The images of the airliners hitting the towers and the towers blowing up were replayed time and again. Airliners hit the top portions of the towers, and not long afterward the towers blew up. I turned off the TV wondering how it was that cameras had been ready to catch such an unusual phenomenon as an airplane flying into a skyscraper.
I don’t remember the time line, but it wasn’t long before the story was in place that Osama bin Laden and his al Qaeda gang had attacked the US. A passport had been found in the rubble. Another airliner had flown into the Pentagon, and a fourth airliner had crashed or been shot down. Four airliners had been hijacked, meaning airport security had failed four times on the same morning. Terrorists had successfully assaulted America.
When I heard these reports, I wondered. How could a tiny undamaged passport be found in the rubble of two skyscrapers, each more than 100 stories tall, when bodies, office furniture and computers could not be found? How could airport security fail so totally that four airliners could be hijacked within the same hour? How could authorities know so conclusively and almost immediately the names of the perpetrators who pulled off such a successful attack on the world’s only superpower, when the authorities had no idea that such an attack was planned or even possible?
These questions disturbed me, because as a former member of the congressional staff and as a presidential appointee to high office, I had high level security clearances. In addition to my duties as Assistant Secretary of the US Treasury, I had FEMA responsibilities in the event of nuclear attack. There was a mountain hideaway to which I was supposed to report in the event of a nuclear attack and from which I was supposed to take over the US government in the event no higher official survived the attack.
The more the story of 9/11 was presented in the media, the more wondrous it became. It is not credible that not only the CIA and FBI failed to detect the plot, but also all 16 US intelligence agencies, including the National Security Agency, which spies on everyone on the planet, and the Defense Intelligence Agency, Israel’s Mossad, and the intelligence agencies of Washington’s NATO allies. There are simply too many watchmen and too much infiltration of terrorist groups for such a complex attack to be prepared undetected and carried out undeterred.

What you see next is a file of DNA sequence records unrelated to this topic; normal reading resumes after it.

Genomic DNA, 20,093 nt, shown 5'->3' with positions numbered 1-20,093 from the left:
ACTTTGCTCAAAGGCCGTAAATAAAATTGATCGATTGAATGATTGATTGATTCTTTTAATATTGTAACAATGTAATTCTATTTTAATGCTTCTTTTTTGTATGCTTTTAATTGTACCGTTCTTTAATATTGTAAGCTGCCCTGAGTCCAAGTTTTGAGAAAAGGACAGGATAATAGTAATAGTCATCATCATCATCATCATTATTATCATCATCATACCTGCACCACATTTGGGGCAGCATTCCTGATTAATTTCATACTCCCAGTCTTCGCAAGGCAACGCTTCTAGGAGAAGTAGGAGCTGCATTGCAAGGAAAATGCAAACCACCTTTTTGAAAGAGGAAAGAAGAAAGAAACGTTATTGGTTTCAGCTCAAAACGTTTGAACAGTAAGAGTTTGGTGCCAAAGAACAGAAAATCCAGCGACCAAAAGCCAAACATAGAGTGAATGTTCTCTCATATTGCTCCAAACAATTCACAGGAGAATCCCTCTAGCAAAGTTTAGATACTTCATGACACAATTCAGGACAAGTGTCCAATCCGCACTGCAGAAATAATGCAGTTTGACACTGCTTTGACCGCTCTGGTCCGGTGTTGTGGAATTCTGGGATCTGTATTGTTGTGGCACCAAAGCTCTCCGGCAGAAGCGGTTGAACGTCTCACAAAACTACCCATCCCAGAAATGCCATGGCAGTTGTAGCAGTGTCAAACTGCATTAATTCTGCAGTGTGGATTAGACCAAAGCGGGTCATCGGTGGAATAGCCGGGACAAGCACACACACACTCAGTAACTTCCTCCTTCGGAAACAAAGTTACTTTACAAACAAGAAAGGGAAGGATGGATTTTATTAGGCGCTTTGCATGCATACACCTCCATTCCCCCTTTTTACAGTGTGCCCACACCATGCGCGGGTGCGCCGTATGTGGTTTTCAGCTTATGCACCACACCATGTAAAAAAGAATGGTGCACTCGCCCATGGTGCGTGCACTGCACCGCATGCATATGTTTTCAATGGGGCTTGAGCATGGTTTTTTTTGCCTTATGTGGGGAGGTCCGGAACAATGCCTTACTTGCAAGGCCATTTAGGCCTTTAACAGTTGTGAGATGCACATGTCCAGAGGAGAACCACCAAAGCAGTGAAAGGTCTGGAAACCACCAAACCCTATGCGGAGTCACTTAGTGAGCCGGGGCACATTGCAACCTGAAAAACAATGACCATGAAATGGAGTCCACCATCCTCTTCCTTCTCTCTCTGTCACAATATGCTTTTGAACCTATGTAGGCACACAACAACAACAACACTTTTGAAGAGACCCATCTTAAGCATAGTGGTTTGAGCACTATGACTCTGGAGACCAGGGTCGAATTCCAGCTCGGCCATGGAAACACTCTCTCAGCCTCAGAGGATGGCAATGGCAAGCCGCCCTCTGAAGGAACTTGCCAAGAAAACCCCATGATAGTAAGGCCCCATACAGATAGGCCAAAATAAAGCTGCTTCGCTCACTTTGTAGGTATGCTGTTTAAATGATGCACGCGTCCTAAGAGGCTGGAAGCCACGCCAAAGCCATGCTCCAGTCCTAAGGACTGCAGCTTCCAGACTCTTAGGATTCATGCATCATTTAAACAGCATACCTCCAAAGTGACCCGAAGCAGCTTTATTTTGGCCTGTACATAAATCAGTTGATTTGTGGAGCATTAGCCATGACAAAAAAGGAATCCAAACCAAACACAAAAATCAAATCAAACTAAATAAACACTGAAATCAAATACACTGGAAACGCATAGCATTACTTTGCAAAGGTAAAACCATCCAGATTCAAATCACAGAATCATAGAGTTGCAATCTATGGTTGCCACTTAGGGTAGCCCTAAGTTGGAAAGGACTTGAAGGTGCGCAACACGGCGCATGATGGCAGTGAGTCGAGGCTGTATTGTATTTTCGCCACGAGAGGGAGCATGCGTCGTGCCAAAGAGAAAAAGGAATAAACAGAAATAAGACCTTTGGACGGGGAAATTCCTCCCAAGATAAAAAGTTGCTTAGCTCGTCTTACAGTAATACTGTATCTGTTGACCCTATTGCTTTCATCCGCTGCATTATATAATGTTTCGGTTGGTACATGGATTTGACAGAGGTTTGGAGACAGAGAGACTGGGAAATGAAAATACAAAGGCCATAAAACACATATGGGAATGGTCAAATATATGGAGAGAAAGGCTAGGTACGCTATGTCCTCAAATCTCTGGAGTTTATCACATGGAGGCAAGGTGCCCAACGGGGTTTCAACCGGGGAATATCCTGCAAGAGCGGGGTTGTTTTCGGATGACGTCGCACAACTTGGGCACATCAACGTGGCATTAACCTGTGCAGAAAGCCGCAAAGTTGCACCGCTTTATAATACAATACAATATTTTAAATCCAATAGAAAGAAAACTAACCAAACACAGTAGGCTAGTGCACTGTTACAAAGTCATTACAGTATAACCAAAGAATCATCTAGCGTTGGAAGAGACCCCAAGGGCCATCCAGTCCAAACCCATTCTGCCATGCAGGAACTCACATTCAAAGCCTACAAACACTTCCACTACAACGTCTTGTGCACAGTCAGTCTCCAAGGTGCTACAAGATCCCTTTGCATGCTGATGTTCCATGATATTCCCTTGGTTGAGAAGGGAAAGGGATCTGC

Washington’s explanation of the attack implied a security failure too massive to be credible. Such a catastrophic failure of national security would mean that the US and Western Europe were never safe for one second during the Cold War, that the Soviet Union could have destroyed the entire West in one undetected fell swoop.
As a person whose colleagues at the Center for Strategic and International Studies in Washington were former secretaries of state, former national security advisors, former CIA directors, former chairmen of the Joint Chiefs of Staff, I was troubled by the story that a collection of individuals unsupported by a competent intelligence service had pulled off the events of 9/11.
As a person with high level government service, I knew that any such successful operation as 9/11 would have resulted in immediate demands from the White House, Congress, and the media for accountability. There would have been an investigation of how every aspect of US security could totally fail simultaneously in one morning. Such a catastrophic and embarrassing failure of the national security state would not be left unexamined.
NORAD failed. The US Air Force could not get jet fighters in the air. Air Traffic Control lost sight of the hijacked airliners. Yet, instead of launching an investigation, the White House resisted for one year the demands of the 9/11 families for an investigation. Neither the public, the media, nor Congress seemed to think an investigation was necessary. The focus was on revenge, which the Bush neocon regime said meant invading Afghanistan which was alleged to be sheltering the perpetrator, Osama bin Laden.
Normally, terrorists are proud of their success and announce their responsibility. It is a way to build a movement. Often a number of terrorist groups will compete in claiming credit for a successful operation. But Osama bin Laden in the last video that is certified by independent experts said that he had no responsibility for 9/11, that he had nothing against the American people, that his opposition was limited to the US government’s colonial policies and control over Muslim governments.